Agile Software Development: The Cooperative Game (2nd Edition)

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Thank you for participating in the discussion. Is your profile up-to-date? Please take a moment to review and update. Book Excerpt: Agile Software Development, 2nd ed. Like Print Bookmarks. Oct 30, 2 min read by Alistair Cockburn. This second edition profits from five more years of practice and research, expanding the author's ideas even further, into the domains of business and engineering projects.

But the basics have not changed: In the InfoQ exclusive excerpt from Chapter 1 , Cockburn is once again encouraging us to think about software development as a "cooperative game of invention and communication. Originally constructed to explain software development, it struck a chord with business people, who rightly saw that business is also predominantly a cooperative and competitive! The creation of software is somewhat difficult to define, a bit of a conundrum, as Cockburn himself observes in the beginning of this chapter It is paradoxical, because it is not the case, and at the same time it is very much the case, that software development is: Mathematical, as C.

Hoare has often said Engineering, as Bertrand Meyer has often said A craft, as many programmers say A mystical act of creation, as some programmers claim Its creation is sensitive to tools; its quality is independent of tools.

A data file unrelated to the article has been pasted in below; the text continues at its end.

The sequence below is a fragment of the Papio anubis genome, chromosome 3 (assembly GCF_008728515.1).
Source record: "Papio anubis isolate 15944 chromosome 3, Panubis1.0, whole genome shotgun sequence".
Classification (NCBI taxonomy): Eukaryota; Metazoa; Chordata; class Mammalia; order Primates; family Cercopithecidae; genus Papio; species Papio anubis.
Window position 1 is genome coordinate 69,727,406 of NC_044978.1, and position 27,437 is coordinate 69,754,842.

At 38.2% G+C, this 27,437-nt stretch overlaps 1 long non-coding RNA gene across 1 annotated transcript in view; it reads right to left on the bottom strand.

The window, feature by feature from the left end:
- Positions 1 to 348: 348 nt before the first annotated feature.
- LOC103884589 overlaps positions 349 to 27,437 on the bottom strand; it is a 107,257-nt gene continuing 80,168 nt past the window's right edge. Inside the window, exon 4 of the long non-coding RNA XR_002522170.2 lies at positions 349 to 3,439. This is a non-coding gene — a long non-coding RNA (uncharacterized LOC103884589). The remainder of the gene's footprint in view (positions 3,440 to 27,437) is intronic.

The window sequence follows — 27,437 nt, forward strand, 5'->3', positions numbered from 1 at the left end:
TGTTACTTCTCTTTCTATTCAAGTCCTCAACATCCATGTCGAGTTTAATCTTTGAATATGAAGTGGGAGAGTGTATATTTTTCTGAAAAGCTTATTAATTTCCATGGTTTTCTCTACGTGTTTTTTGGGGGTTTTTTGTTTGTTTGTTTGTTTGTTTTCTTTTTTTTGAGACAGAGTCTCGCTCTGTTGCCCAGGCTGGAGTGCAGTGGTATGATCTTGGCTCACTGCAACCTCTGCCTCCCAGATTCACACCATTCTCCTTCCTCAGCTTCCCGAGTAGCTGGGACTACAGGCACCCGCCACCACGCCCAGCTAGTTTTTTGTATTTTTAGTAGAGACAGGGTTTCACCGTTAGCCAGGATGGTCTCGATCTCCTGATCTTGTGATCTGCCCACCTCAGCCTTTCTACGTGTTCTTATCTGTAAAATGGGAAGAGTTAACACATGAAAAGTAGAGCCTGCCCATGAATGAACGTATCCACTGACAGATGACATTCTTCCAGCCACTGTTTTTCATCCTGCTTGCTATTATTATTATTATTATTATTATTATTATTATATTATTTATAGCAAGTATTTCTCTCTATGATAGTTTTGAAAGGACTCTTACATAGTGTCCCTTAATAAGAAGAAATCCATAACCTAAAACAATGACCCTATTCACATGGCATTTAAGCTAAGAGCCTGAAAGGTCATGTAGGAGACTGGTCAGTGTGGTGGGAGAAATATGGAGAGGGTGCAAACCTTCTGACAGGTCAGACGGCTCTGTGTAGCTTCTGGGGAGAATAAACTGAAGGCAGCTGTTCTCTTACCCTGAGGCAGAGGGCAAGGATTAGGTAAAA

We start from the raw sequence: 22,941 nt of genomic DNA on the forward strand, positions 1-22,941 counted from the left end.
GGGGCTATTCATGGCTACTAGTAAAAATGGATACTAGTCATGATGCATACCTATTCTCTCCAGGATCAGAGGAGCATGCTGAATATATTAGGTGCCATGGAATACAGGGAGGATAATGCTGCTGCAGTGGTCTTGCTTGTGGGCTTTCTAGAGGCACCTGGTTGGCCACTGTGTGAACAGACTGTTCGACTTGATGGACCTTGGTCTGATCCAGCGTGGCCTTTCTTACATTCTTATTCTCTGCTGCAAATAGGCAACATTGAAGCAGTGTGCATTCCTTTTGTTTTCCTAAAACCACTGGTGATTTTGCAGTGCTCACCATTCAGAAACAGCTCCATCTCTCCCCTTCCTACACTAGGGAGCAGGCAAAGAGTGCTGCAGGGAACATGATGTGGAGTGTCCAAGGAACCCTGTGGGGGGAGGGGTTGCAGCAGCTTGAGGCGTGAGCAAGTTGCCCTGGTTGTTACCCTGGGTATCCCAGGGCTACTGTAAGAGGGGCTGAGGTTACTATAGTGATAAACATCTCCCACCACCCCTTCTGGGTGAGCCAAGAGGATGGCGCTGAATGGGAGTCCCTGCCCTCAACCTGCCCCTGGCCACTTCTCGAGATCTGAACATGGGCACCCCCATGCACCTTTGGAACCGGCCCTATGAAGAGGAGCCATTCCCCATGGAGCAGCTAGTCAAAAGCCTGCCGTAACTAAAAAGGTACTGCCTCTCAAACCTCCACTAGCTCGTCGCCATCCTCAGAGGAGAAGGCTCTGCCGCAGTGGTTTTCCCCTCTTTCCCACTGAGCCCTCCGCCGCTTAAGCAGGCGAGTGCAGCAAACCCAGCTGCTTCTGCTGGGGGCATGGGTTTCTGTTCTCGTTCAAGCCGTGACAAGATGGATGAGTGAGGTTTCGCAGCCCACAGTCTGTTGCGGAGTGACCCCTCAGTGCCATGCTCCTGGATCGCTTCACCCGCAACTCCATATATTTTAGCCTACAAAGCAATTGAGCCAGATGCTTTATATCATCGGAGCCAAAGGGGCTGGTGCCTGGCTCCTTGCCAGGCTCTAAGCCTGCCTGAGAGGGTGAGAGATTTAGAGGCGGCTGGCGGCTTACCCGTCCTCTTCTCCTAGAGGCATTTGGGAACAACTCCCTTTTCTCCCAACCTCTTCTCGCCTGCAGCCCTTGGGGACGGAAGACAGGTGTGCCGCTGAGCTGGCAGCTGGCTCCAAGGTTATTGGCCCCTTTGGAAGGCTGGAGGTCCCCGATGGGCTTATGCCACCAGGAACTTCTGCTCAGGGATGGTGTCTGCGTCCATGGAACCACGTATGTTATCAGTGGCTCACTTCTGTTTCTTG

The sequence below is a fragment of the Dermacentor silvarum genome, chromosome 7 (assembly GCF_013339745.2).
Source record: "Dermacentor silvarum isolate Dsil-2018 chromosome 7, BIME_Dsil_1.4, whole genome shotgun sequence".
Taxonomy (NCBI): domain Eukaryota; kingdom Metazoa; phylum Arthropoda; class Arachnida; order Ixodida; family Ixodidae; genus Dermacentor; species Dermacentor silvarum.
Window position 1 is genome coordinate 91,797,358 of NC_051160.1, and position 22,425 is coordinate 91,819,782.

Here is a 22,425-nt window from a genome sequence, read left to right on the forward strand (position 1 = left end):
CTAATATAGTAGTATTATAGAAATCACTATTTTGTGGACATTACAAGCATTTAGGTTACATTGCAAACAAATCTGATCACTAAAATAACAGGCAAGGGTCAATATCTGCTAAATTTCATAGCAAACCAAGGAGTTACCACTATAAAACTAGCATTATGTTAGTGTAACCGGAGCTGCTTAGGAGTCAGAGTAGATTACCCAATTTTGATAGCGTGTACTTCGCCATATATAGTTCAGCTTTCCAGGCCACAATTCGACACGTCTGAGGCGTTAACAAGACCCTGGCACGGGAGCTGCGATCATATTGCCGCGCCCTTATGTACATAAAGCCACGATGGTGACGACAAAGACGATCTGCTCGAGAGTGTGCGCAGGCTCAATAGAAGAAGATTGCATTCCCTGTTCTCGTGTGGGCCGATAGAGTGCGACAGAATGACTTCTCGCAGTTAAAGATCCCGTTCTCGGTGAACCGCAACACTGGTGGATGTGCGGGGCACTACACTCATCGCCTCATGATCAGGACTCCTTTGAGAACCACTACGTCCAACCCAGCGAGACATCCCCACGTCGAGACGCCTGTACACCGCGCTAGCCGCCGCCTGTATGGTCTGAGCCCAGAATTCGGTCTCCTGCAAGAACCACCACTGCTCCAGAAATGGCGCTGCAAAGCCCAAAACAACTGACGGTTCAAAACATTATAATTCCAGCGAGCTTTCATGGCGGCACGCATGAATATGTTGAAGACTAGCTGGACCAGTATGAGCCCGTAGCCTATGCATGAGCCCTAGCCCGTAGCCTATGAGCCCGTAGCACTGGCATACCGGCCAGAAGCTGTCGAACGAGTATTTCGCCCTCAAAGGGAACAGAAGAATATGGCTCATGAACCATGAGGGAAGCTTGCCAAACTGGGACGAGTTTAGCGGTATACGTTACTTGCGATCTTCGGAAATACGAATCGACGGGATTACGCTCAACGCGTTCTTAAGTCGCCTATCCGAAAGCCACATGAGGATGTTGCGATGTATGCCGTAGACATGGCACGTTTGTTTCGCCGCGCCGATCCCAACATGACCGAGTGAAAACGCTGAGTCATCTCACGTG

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Some software qualifies as beautiful, some as junk. It is a meeting of opposites and of multiple sets of opposites. This book is written for the more experienced audience. The book does not contain procedures to follow to develop software; in fact, core to the book is the concept that every technique has limitations. Therefore, it is impossible to name one best and correct way to develop software. Ideally, the book helps you reach that understanding and then leads you to constructive ideas about how to deal with this real-world situation.

If you are an intermediate practitioner who has experience with software-development projects, and if you are now looking for the boundaries for the rules you have learned, you will find the following topics most helpful:. Being an intermediate practitioner, you will recognize that you must add your own judgement when applying these ideas. If you are an advanced practitioner, you already know that all recommendations vary in applicability. You may be looking for words to help you express that. You will find those words where the following topics are presented:. A few topics should be new even to advanced software developers: the vocabulary for describing methodologies and the technique for just-in-time methodology tuning.

If you enjoy abstract material, read the book from beginning to end, watching the play of abstract topics to see the resolution of the impossible questions through the course of the book. If you want concrete materials in your hands as quickly as possible, you may want to skip over the early chapters on the first read and start with Chapter 4, "Methodologies. Dip into the introduction and the chapters about individuals and teams to fill in the gaps.